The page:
Commentary: Misinformation Central
But that cannot be used as a criticism of Monsanto’s earnings or its business strategy. General Motors, for example, isn’t expected to solve the challenges related our domestic gasoline supply; that’s not what they do. If the company profits from manufacturing a fuel-efficient car, well, that’s a win-win. Even in that case, though, it would still be unfair to complain about its profitability or insist that GM should be doing even more to solve the world’s energy problems.
Likewise, it isn’t Monsanto’s “mission” to eliminate world hunger. Nor can the company be legitimately faulted for pursuing product developments that make them money, rather than ones that address food security or environmental protection.
The bottom line is that neither drought resistance nor increased productivity are likely to be to priorities for the Monsantos or Syngentas of the world. To be profitable, such varieties must be targeted to highly productive farming regions, not places with marginal farm productivity and high poverty rates.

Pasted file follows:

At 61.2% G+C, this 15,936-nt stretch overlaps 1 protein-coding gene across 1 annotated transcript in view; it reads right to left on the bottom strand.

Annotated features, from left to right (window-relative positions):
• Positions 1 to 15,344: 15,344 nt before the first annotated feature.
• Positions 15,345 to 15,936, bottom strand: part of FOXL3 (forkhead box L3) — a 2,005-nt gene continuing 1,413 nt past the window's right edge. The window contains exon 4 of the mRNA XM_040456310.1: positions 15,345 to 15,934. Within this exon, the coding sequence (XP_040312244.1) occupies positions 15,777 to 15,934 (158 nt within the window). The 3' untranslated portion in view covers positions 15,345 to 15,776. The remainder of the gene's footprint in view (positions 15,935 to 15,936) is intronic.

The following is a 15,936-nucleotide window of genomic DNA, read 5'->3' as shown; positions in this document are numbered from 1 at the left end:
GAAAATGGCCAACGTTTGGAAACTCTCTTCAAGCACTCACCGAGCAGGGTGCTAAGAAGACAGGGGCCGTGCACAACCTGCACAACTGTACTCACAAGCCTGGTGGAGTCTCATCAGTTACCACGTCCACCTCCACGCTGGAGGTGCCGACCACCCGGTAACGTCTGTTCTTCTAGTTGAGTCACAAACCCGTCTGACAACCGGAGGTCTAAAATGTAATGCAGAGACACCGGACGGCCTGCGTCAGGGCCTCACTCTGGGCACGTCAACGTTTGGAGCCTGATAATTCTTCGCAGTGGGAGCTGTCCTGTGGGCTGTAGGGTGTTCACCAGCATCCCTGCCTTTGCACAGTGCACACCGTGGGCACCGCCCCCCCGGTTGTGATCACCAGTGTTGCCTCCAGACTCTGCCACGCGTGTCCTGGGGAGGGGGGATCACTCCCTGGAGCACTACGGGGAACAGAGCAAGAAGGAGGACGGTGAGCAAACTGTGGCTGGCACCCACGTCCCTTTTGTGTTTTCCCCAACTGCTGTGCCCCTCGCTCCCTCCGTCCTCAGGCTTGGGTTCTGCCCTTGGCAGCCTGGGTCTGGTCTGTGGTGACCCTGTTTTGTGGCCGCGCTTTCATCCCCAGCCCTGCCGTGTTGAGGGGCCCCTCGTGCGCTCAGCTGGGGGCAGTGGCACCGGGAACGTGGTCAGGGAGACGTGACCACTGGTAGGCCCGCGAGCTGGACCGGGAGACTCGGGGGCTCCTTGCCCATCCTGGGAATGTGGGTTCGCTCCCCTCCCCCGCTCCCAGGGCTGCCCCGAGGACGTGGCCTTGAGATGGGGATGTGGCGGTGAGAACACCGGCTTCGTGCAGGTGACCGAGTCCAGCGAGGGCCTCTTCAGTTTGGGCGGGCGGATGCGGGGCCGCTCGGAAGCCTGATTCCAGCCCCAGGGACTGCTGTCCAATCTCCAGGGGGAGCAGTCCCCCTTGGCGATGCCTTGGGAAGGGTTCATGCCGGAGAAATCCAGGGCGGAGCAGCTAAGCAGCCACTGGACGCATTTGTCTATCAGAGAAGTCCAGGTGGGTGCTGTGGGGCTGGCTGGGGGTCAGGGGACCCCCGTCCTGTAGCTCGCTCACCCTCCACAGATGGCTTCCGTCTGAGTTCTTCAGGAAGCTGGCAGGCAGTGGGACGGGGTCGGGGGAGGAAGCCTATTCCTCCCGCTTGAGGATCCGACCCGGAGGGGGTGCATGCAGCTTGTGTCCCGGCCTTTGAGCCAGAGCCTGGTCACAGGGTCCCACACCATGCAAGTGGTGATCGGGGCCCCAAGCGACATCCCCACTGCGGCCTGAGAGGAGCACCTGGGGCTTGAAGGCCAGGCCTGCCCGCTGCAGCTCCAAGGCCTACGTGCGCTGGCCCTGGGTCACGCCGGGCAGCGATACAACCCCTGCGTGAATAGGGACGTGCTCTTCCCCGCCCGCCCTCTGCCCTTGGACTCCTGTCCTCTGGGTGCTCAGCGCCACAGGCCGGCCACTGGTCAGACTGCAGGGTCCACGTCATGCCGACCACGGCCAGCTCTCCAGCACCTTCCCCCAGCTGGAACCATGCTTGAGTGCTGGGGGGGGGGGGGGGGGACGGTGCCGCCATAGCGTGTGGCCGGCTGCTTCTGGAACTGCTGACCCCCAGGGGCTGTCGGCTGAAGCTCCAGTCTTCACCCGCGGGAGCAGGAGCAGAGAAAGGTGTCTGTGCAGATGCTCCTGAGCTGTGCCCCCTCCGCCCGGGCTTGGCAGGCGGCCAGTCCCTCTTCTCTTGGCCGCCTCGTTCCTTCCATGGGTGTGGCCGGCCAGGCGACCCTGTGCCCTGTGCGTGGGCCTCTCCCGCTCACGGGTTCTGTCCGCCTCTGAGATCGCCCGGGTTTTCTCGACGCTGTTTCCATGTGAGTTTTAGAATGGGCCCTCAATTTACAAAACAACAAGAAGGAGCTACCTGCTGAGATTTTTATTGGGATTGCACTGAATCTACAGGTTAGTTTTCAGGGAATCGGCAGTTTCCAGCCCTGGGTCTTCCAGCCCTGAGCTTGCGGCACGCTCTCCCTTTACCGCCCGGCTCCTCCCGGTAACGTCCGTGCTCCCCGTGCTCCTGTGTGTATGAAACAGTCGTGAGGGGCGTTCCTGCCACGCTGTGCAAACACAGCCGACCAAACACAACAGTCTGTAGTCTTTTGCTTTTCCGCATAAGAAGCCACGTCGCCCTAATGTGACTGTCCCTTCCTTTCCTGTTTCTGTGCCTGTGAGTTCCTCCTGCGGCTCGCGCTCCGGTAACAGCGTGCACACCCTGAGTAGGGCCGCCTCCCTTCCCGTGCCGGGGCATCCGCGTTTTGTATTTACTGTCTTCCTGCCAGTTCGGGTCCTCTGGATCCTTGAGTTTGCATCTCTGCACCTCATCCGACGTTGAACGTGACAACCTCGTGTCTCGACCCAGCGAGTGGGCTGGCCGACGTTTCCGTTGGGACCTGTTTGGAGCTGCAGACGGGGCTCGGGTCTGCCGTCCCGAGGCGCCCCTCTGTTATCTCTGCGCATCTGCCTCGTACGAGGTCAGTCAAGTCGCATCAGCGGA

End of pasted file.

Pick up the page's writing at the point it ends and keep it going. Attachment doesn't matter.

› Golden rice. But to be sure, one genetically engineered crop—golden rice—was developed to deliver health and environmental benefits. As the Golden Rice Institute recently noted about its project to infuse vitamin A into rice grains, “The absence of a beta-carotene in rice grains manifests itself in a marked incidence of blindness, susceptibility to disease and even premature death among small children.”
The institute’s research estimates that as many as 2.5 million children could be saved each year if biofortified rice containing vitamin A, essential for proper functioning of the immune system, was widely available.
At this point, the delay in introducing a commercial variety of golden rice lies more with the labyrinth of governmental regulations (mostly aimed at ensuring safety) that add years of time and multi-millions in costs to the approval process.
But Marion Nestle, professor of food and nutrition at New York University, slammed golden rice as “a poster child for public relations for the GMO industry,” complaining that fruits and vegetables that are easily grown in the tropical areas would provide plenty of beta carotene (the precursor to vitamin A), not to mention that an adequate diet is necessary for converting beta carotene into vitamin A for absorption by the body.
What she didn’t say, however, is that no matter how many fruits and vegetables might be “available” to the billions of people across tropical Africa, and Asia, those populations will continue to eat rice as a dietary staple, much as North and South Americans include wheat and corn as a staple, despite the availability of a host of alternatives.